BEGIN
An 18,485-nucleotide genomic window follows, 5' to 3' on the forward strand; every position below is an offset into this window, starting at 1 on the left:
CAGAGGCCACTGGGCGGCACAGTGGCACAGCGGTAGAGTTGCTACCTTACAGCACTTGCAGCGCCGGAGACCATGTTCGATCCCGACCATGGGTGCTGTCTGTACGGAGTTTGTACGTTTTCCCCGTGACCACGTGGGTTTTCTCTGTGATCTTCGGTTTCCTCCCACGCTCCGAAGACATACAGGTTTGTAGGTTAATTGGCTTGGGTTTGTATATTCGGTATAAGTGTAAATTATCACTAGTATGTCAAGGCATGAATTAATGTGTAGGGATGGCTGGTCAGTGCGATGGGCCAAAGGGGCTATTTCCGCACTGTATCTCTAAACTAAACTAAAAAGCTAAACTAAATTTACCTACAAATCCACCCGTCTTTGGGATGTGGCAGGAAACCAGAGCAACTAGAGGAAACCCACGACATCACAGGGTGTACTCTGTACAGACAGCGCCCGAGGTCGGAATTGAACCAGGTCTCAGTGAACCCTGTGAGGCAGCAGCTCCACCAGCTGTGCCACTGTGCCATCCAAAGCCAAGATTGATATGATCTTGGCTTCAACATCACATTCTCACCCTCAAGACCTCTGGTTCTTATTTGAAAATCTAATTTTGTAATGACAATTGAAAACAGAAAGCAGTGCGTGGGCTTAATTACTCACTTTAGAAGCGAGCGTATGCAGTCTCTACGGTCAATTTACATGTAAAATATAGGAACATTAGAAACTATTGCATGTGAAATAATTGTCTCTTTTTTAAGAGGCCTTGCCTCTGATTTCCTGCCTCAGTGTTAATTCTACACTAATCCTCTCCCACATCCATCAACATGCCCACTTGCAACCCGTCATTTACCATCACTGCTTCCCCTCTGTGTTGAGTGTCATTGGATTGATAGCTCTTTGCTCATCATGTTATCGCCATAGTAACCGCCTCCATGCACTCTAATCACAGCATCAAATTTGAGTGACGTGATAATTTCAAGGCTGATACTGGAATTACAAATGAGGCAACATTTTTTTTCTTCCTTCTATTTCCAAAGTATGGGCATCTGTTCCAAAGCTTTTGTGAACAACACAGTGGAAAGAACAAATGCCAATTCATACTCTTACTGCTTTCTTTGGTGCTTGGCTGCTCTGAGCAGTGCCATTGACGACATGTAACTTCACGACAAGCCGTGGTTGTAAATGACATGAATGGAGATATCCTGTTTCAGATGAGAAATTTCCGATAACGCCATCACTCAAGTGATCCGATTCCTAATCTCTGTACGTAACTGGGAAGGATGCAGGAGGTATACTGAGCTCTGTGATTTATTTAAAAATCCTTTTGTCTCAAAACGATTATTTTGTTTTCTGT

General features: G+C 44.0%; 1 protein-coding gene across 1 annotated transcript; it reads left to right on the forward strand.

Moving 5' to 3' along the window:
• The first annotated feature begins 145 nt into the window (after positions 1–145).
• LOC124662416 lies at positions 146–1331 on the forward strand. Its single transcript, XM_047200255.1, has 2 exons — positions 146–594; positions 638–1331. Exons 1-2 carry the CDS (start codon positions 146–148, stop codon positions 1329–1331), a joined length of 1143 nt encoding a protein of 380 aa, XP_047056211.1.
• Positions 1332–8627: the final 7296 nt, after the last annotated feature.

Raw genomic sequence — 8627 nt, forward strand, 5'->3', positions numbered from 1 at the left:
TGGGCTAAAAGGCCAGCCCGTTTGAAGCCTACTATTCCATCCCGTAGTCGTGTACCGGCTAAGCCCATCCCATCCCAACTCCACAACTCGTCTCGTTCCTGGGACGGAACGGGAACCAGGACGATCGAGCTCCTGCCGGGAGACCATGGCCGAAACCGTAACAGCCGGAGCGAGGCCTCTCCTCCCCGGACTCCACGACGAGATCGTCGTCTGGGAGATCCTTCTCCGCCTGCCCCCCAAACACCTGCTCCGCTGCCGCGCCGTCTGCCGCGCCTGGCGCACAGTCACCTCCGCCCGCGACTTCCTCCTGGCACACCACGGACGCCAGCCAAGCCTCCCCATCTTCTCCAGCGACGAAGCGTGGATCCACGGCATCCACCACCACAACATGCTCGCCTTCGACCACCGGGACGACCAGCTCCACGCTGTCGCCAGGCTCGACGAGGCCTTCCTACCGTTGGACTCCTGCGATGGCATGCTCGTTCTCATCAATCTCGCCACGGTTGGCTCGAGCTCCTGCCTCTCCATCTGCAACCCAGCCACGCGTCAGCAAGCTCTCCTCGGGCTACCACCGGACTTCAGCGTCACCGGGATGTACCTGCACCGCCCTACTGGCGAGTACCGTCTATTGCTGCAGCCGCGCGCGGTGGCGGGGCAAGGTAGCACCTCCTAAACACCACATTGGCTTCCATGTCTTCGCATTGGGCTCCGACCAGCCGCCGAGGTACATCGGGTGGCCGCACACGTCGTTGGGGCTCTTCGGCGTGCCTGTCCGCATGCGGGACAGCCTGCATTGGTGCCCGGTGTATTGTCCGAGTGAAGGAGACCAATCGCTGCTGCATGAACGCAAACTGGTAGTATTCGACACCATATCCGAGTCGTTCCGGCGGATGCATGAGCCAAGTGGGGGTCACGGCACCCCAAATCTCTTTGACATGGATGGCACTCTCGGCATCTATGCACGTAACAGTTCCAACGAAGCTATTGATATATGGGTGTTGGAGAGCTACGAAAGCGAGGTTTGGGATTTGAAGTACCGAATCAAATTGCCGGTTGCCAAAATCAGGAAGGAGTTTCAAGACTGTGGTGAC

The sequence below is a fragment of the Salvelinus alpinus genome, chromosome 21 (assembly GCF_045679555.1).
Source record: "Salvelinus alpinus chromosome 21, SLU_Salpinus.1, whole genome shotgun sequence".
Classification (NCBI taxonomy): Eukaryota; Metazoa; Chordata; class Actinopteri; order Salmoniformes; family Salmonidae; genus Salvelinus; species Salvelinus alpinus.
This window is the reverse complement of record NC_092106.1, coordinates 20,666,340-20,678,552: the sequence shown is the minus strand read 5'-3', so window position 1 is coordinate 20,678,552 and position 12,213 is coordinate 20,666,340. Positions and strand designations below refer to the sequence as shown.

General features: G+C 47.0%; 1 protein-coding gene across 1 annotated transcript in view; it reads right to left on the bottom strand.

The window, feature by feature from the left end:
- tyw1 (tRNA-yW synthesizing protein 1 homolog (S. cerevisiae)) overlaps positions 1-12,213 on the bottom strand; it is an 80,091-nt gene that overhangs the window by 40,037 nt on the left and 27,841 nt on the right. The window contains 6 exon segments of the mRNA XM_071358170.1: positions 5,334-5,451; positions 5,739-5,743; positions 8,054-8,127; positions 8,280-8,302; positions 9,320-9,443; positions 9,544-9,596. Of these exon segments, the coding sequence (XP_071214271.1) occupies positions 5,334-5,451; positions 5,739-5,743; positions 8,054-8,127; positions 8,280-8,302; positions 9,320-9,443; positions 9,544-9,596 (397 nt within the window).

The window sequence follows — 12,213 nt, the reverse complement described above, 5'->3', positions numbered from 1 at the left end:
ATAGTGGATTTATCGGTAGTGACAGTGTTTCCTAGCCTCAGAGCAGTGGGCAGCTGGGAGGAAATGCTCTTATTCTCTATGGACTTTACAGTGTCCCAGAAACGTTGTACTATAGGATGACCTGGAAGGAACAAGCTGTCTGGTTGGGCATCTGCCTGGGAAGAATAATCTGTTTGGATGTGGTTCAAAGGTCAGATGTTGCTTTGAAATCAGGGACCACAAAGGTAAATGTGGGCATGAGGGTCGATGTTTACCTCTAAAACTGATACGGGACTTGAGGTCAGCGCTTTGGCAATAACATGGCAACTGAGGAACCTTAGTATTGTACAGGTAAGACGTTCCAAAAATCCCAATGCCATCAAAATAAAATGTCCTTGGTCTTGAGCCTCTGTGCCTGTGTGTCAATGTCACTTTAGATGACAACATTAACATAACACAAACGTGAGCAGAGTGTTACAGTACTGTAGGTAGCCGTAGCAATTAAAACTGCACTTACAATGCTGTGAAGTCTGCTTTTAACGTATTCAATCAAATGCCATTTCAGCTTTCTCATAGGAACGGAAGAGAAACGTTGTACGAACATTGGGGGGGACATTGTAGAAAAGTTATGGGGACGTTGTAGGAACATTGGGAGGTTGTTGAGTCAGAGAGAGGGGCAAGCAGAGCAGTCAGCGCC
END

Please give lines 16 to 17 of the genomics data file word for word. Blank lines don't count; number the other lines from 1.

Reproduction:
- tyw1 (tRNA-yW synthesizing protein 1 homolog (S. cerevisiae)) overlaps positions 1-12,213 on the bottom strand; it is an 80,091-nt gene that overhangs the window by 40,037 nt on the left and 27,841 nt on the right. The window contains 6 exon segments of the mRNA XM_071358170.1: positions 5,334-5,451; positions 5,739-5,743; positions 8,054-8,127; positions 8,280-8,302; positions 9,320-9,443; positions 9,544-9,596. Of these exon segments, the coding sequence (XP_071214271.1) occupies positions 5,334-5,451; positions 5,739-5,743; positions 8,054-8,127; positions 8,280-8,302; positions 9,320-9,443; positions 9,544-9,596 (397 nt within the window).

The window sequence follows — 12,213 nt, the reverse complement described above, 5'->3', positions numbered from 1 at the left end: